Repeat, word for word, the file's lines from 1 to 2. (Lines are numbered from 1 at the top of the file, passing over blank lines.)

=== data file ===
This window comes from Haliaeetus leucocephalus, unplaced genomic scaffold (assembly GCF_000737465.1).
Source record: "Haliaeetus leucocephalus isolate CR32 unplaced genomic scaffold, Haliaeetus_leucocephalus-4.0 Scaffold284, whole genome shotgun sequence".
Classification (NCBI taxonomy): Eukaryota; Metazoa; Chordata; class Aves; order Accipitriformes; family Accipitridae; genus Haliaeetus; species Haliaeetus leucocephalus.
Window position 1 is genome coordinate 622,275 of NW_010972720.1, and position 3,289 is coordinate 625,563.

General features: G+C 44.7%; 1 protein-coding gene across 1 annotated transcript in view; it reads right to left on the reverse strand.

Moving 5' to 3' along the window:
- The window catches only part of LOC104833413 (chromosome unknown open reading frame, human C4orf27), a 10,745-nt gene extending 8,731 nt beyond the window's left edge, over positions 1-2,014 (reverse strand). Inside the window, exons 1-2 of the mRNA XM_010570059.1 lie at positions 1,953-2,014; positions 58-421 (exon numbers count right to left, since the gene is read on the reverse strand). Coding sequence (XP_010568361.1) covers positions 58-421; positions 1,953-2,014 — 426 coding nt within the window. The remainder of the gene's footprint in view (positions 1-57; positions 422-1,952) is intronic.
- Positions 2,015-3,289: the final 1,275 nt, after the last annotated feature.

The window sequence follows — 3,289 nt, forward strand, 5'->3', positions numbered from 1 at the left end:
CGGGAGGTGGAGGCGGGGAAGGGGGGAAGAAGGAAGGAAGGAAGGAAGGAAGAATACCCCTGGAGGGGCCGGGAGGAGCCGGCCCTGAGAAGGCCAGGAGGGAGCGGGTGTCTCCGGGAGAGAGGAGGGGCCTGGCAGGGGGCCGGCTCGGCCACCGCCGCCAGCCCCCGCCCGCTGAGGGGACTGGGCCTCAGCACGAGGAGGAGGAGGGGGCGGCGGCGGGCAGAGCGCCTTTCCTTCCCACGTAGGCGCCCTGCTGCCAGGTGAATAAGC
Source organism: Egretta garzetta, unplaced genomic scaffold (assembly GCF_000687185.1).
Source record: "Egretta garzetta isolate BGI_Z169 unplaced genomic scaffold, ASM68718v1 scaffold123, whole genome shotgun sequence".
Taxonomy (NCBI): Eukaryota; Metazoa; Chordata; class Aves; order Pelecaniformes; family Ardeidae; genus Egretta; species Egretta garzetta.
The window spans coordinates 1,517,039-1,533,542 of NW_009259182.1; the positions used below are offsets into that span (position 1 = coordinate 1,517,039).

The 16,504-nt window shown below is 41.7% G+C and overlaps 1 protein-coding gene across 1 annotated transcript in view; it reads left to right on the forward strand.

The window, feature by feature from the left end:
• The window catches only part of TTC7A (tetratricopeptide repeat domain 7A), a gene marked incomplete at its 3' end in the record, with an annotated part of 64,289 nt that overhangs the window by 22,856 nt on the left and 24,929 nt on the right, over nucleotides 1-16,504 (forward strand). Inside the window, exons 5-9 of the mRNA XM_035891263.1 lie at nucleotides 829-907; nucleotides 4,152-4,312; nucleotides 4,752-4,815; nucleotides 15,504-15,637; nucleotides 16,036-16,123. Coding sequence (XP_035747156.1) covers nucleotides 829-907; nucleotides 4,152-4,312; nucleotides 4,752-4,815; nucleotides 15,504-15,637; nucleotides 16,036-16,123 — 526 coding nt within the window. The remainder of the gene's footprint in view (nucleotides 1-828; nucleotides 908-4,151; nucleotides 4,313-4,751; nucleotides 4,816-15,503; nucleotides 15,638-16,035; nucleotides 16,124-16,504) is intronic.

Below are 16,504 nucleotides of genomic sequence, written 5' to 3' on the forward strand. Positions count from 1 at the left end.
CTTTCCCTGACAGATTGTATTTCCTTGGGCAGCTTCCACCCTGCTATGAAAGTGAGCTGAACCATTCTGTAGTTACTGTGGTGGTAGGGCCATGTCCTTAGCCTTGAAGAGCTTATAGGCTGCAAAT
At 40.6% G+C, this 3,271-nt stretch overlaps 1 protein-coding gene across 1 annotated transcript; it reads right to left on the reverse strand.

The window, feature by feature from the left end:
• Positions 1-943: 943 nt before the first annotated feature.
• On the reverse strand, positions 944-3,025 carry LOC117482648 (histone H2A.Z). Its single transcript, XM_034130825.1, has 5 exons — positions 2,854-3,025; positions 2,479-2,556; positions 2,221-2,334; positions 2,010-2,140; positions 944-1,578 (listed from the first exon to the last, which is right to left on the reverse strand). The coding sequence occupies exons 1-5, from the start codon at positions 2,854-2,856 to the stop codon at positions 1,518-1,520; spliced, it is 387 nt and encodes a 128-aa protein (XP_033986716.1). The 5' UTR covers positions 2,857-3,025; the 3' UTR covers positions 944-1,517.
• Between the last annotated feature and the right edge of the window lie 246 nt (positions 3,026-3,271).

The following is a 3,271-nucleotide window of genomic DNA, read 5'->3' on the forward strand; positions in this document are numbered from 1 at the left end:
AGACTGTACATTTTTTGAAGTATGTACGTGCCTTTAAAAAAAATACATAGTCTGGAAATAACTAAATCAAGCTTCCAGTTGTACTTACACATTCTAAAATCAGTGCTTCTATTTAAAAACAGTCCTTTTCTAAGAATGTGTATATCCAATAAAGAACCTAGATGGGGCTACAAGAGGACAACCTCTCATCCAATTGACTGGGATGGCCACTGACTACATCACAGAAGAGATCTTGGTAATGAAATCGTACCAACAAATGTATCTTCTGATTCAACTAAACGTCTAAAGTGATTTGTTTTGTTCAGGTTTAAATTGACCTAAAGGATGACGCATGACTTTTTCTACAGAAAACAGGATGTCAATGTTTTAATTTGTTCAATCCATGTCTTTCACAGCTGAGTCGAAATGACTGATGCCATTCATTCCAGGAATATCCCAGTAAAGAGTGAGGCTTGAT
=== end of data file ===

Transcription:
This window comes from Haliaeetus leucocephalus, unplaced genomic scaffold (assembly GCF_000737465.1).
Source record: "Haliaeetus leucocephalus isolate CR32 unplaced genomic scaffold, Haliaeetus_leucocephalus-4.0 Scaffold284, whole genome shotgun sequence".